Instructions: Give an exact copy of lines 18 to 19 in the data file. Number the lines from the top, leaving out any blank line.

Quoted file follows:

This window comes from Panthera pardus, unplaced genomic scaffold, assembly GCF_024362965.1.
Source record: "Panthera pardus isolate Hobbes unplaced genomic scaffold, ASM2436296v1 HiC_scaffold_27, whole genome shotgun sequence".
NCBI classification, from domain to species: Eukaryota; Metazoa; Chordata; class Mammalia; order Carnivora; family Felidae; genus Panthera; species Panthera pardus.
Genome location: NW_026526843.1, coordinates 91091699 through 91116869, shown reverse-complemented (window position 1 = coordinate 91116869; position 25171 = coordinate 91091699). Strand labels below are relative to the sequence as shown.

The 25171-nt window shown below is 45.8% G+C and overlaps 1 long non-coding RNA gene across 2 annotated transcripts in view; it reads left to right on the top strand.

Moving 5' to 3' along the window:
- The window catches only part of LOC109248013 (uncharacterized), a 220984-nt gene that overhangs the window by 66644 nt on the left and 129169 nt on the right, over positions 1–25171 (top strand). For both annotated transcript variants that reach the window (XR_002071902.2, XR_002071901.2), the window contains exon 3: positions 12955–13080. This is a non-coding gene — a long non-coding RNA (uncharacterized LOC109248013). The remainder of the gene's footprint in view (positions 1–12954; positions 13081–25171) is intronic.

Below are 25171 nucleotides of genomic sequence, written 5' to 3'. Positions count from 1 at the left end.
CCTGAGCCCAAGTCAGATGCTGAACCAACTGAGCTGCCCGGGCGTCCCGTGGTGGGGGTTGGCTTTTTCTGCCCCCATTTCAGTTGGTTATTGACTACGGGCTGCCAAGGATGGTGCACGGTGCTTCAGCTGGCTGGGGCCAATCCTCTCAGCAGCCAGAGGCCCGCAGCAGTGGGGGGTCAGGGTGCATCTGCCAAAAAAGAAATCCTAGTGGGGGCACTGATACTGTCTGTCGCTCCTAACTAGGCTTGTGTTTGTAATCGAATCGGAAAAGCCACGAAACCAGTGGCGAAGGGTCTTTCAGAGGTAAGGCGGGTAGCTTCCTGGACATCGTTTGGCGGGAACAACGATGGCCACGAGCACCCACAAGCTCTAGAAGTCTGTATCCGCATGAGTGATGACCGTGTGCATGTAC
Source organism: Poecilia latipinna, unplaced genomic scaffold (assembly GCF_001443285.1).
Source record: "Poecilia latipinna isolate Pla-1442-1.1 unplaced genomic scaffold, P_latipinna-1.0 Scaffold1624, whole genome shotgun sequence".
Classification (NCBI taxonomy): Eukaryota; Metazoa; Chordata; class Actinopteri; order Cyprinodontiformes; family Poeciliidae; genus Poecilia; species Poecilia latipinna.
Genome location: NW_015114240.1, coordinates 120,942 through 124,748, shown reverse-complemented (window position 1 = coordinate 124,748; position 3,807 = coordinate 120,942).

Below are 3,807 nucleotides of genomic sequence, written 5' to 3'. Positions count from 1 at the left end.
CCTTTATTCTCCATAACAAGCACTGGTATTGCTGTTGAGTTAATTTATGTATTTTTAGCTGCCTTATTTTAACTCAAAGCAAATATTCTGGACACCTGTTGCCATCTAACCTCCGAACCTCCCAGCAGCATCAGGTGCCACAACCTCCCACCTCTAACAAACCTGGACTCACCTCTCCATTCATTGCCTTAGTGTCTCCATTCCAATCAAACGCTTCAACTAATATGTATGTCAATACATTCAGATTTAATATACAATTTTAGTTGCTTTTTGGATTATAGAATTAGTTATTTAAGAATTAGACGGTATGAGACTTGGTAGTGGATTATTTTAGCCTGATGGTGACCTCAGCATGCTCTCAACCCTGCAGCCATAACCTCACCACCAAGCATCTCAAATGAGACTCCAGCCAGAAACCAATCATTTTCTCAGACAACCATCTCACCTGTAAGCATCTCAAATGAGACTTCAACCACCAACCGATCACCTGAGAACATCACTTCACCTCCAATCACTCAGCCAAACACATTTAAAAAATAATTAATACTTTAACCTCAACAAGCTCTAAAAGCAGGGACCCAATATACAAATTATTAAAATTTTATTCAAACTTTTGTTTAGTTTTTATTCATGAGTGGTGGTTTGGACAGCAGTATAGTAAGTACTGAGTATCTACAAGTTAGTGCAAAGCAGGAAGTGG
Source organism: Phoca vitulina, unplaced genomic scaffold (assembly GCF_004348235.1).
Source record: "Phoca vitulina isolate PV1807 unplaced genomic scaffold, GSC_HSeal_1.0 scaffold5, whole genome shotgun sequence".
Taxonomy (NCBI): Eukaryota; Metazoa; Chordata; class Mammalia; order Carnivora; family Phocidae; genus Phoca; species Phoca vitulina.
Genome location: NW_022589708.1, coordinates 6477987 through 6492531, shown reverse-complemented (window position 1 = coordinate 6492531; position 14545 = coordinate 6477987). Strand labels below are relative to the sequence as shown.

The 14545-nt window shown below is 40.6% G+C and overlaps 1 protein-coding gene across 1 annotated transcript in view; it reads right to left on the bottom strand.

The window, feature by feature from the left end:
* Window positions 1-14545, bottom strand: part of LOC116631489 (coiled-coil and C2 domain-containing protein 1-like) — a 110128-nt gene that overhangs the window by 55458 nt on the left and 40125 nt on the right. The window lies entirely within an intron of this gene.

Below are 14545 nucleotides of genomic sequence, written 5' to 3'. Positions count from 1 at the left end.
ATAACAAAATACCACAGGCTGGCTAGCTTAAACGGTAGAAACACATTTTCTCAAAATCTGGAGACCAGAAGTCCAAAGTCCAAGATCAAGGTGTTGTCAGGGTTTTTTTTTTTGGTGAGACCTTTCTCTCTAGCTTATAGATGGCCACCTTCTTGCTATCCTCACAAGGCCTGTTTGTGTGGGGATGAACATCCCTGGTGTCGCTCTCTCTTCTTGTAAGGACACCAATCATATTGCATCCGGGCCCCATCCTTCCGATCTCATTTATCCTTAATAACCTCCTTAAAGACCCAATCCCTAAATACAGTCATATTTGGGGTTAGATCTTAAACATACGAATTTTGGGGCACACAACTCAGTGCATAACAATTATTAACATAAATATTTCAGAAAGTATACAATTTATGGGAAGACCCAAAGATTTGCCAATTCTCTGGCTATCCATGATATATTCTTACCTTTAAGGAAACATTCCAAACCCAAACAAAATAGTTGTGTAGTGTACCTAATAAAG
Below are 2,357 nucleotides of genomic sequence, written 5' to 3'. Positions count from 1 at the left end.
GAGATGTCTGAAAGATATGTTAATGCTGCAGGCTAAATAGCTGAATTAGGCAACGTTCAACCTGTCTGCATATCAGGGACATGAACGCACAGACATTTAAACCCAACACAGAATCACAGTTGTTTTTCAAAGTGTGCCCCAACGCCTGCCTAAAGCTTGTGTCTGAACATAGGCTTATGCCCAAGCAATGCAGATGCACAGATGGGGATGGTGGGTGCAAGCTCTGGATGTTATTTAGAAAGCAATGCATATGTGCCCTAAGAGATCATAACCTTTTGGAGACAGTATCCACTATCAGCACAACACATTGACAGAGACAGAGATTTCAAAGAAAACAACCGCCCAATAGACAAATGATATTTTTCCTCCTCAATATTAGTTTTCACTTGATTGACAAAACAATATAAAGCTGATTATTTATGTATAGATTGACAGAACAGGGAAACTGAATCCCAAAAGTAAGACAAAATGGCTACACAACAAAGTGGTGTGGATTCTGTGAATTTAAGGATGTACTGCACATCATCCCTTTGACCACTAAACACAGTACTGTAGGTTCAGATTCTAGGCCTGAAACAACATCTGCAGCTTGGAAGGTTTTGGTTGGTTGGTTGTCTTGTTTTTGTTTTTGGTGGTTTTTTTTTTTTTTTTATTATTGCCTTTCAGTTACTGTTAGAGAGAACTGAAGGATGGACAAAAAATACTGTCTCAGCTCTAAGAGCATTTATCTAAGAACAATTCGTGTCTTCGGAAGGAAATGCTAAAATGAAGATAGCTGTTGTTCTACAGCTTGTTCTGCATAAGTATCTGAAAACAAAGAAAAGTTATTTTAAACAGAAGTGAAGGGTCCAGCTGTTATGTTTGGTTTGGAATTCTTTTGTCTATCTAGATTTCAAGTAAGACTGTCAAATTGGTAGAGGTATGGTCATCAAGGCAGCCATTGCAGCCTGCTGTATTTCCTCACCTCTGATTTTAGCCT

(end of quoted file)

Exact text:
Taxonomy (NCBI): Eukaryota; Metazoa; Chordata; class Mammalia; order Carnivora; family Phocidae; genus Phoca; species Phoca vitulina.
Genome location: NW_022589708.1, coordinates 6477987 through 6492531, shown reverse-complemented (window position 1 = coordinate 6492531; position 14545 = coordinate 6477987). Strand labels below are relative to the sequence as shown.